Convicted child-abuser Peter Ellis' lawyer, Judith Ablett Kerr QC, has vowed to battle on to clear him after Governor-General Sir Michael Hardie Boys' decision to decline his application for a pardon.
She said possible options now
included taking the case to the Privy Council in
Ellis was convicted in 1993 of abusing seven children in his care at the Christchurch Civic Crèche between 1986 and 1991.
He was released in February last year after serving two-thirds of a 10-year sentence, having previously refused early parole because that would have required him to acknowledge guilt.
Justice Minister Phil Goff announced yesterday that he had advised the Governor-General to decline Ellis' application for a pardon after a lengthy investigation by former Chief Justice Sir Thomas Eichelbaum.
Mrs Ablett Kerr called for Mr Goff to acknowledge the Ministerial inquiry was too narrow.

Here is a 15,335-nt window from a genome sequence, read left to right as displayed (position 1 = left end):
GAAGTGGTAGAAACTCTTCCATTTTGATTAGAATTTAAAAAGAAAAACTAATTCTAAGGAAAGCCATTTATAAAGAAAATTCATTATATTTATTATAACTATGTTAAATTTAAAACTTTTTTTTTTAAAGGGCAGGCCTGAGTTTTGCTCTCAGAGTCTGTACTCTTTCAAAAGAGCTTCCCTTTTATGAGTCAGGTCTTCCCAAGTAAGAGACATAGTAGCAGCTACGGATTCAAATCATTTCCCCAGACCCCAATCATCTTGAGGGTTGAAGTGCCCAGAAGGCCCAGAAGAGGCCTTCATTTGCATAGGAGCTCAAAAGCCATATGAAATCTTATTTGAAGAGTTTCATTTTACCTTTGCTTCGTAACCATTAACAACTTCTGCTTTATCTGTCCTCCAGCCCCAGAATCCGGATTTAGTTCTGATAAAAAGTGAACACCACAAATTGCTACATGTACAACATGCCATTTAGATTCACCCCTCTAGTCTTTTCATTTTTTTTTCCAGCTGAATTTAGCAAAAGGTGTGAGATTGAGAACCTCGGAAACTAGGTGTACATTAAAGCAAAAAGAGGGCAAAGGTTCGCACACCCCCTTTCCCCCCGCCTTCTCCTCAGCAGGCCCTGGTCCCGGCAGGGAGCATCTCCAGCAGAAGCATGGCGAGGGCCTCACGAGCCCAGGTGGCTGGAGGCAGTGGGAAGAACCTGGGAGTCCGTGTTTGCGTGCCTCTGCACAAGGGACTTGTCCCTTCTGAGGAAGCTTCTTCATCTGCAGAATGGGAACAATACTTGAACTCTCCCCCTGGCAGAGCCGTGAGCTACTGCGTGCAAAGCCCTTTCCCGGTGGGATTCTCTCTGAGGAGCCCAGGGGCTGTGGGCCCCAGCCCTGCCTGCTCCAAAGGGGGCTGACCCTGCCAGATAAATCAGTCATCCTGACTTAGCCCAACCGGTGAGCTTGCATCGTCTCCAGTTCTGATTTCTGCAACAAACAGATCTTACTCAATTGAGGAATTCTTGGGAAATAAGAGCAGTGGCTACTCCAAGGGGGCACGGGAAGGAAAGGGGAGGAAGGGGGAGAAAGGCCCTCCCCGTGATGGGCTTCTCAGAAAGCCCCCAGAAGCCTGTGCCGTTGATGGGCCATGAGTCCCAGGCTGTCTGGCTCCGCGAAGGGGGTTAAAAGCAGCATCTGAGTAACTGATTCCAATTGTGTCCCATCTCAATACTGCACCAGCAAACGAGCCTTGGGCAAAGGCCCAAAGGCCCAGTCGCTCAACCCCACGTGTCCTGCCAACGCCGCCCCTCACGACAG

But Mr Goff said the inquiry was comprehensive and detailed and he was confident that it dealt with all the issues that warranted further investigation to protect against the possibility of a miscarriage of justice.
Sir Thomas spent more than 400
hours studying tapes, trial transcripts, Court of Appeal decisions and other
material relevant to Ellis' conviction, Mr Goff said. He was advised by two
international experts on child abuse and child testimony, Professor Graham Davies
Mrs Ablett Kerr said she would have to think about the next step, but options included taking the case to the Privy Council or the Court of Human Rights.
"The report is naturally disappointing and to some extent has taken us by surprise," Mrs Ablett Kerr said.
"Although we never felt that the inquiry could provide the answers because it just didn't have enough material, we tried to assist the inquiry as much as we could."
That preliminary view was further endorsed when Professor Stephen Ceci, arguably the world's leading authority on the contamination of evidence of children, was not appointed to assist the inquiry, she said.
However, Mrs Ablett Kerr said she accepted Prof Davies as an international expert and in his report, she said he formed the same view as her that there needed to be a wider inquiry to judge whether the evidence of the children was contaminated. Prof Davies appeared to be of the view that a wider inquiry was under way, which was not the case, she said.